Karen’s Conundrum – On the Road to Homonymy

I set forth this week to gather facts and tidbits about the world of homonyms, homophones, and homographs to share with you. Before finding the homonymic state I sought, two words I uttered to a friend ended up sending me on a detour down a path I traveled only a few weeks ago. So, while I promise you that we will get back on the Road to Homonymy (although it will take another post to complete that journey), first pull up a seat, allow me to pour you a cup of coffee, and feel free to smirk as I tell you about my latest conundrum: The Coffee Clutch.

“Coffee is a way of stealing time that should by rights belong to your older self.”

~Terry Pratchett, Thud!

Karen's Conundrum Logo

“This was a fun coffee clutch,” Newman said. “I can’t wait until …” While she continued talking, her thoughts wandered. What does that phrase mean—coffee clutch? Hmmm … where did it originate …

Okay. All right. You see where this is going. Hello, Newman! Can we say “Coffee KLATCH”?
Could one call my blunder a mondegreen (a misheard phrase)? Or is it that I committed a malaprop (mistaken use of a word in place of a similar-sounding one)? Coffee clutch is certainly a malapropism, and it could even be considered an eggcorn (misheard word(s)/phrase(s) that retain their original meanings). But with a humble and contrite heart, I will call it simply one of my personal idiotic idioms.

“Who shall I shoot? You choose. Now, listen very carefully: where’s your coffee? You’ve got coffee, haven’t you? C’mon, everyone’s got coffee! Spill the beans!”

~Terry Pratchett, Monstrous Regiment

To be absolutely correct, the word is kaffeeklatsch (noun: an informal social gathering for coffee and conversation). There are many accepted variations (coffee/kaffee, klatsch/klatch, one/two words) but coffee clutch is not one of them. <insert sigh here>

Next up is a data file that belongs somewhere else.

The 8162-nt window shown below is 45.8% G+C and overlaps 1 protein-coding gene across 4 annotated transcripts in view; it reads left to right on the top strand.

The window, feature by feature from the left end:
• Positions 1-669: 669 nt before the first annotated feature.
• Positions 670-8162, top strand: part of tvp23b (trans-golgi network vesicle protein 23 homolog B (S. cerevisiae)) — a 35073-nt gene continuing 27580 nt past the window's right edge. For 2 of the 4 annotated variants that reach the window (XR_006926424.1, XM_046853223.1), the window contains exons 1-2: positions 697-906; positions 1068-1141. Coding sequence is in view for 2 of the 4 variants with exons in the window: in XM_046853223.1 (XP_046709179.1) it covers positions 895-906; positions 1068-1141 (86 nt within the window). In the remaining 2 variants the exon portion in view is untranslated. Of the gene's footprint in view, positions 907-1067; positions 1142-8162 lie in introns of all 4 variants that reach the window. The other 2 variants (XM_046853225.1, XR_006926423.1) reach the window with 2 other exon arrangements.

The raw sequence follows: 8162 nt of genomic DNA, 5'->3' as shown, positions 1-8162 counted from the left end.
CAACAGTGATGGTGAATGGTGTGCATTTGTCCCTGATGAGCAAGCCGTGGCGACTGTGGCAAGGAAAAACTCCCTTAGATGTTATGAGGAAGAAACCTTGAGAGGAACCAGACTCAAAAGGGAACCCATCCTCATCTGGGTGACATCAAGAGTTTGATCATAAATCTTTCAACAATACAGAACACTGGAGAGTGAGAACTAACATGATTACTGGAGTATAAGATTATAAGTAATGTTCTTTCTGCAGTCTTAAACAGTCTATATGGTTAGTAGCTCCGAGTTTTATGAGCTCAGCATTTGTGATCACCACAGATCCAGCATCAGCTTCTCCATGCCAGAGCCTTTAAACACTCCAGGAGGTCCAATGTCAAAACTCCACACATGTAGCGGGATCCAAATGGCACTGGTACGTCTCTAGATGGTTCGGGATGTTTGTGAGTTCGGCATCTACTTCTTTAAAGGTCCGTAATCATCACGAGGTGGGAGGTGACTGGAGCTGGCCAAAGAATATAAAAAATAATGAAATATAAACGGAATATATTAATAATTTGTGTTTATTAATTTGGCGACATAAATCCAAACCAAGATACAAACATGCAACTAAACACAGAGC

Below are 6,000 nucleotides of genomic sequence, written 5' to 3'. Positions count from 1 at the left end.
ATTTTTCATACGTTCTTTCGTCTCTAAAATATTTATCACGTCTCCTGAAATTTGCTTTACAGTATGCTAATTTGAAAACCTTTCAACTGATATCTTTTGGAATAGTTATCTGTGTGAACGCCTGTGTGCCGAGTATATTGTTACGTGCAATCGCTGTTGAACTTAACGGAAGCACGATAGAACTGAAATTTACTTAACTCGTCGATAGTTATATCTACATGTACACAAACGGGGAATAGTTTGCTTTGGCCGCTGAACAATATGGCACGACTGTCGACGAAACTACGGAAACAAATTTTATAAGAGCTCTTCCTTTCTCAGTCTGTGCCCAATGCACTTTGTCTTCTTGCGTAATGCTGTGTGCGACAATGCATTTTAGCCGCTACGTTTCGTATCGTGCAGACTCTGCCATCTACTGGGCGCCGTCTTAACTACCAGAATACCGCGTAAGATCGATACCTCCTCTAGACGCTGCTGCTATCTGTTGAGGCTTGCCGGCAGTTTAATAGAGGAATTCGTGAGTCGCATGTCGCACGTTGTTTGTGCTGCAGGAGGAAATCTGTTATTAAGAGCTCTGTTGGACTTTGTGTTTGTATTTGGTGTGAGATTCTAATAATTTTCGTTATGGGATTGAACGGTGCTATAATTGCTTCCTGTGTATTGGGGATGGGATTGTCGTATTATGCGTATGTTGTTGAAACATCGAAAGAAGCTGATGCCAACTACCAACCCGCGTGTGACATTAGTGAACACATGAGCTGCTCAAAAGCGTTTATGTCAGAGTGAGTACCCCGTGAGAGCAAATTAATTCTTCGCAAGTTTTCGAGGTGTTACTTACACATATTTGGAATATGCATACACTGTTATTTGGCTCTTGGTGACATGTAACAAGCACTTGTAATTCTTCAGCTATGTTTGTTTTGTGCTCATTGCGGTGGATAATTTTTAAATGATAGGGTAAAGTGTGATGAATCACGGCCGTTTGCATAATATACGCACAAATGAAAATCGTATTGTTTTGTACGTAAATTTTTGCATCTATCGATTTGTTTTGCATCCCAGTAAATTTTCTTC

“And give me some coffee. Black as midnight on a moonless night.”

~Terry Pratchett, Men at Arms

My confession is complete and you can wipe that smug look off your face. Now I am going to show you how all roads lead to Rome—I mean, Homonymy. Let’s start with the broad basics:

Prefix homo- means “same,” suffix –nym means “name,” suffix –phone pertains to sound, and suffix –graph pertains to writing/drawing.

Homonym: Words that are spelled the same, pronounced the same, but have different meanings.
Example: Clutch (grasp) vs. clutch (mechanism) vs. clutch (pocketbook/purse) vs. clutch (brood of chickens); purse (pocketbook/clutch) vs. purse (pucker)

Homophone: Words that could be spelled the same or differently, pronounced the same, and have different meanings.
Examples: carat, caret, carrot; to, two, too. Let us not forget about Rome and roam. These two are also capitonyms—oh, yes, did you really think the Road to Homonymy was going to be easy? We’ll deal with that curve in another post, along with a few other twists (heteronyms) and turns (heterophones).

NOTE: All homonyms are homophones because they all sound the same—BUT not all homophones are homonyms.

Homograph: Words that are spelled the same, pronounced differently, and have different meanings.

Examples: attribute, buffet, compound, bow—just to name a few.

“He could think in italics. Such people need watching. Preferably from a safe distance.”

~Terry Pratchett, Men at Arms

Well, look at the thyme. Before eye head off for a kaffeeklatsch, hear is a chart that concisely brakes down all the homonymic tears that aisle cover with ewe in a future post.


Term Meaning Spelling Pronunciation
Homonym Different Same Same
Homograph Different Same Same or different
Homophone Different Same or different Same
Heteronym Different Same Different
Heterograph Different Different Same
Polyseme Different but related Same Same or different
Capitonym Different when
Same except for
Same or different
Synonym Same Different Different
Synophone Different Different Similar but not identical


“It’s better to light a candle than curse the darkness.”
~Terry Pratchett, Men at Arms


“Silence held the bubble of the world in its grip.”

~Terry Pratchett, Good Omens


All quotes were respectfully chosen in memory of a great writer, Sir Terence David John “Terry” Pratchett (April 28, 1948 – March 12, 2015)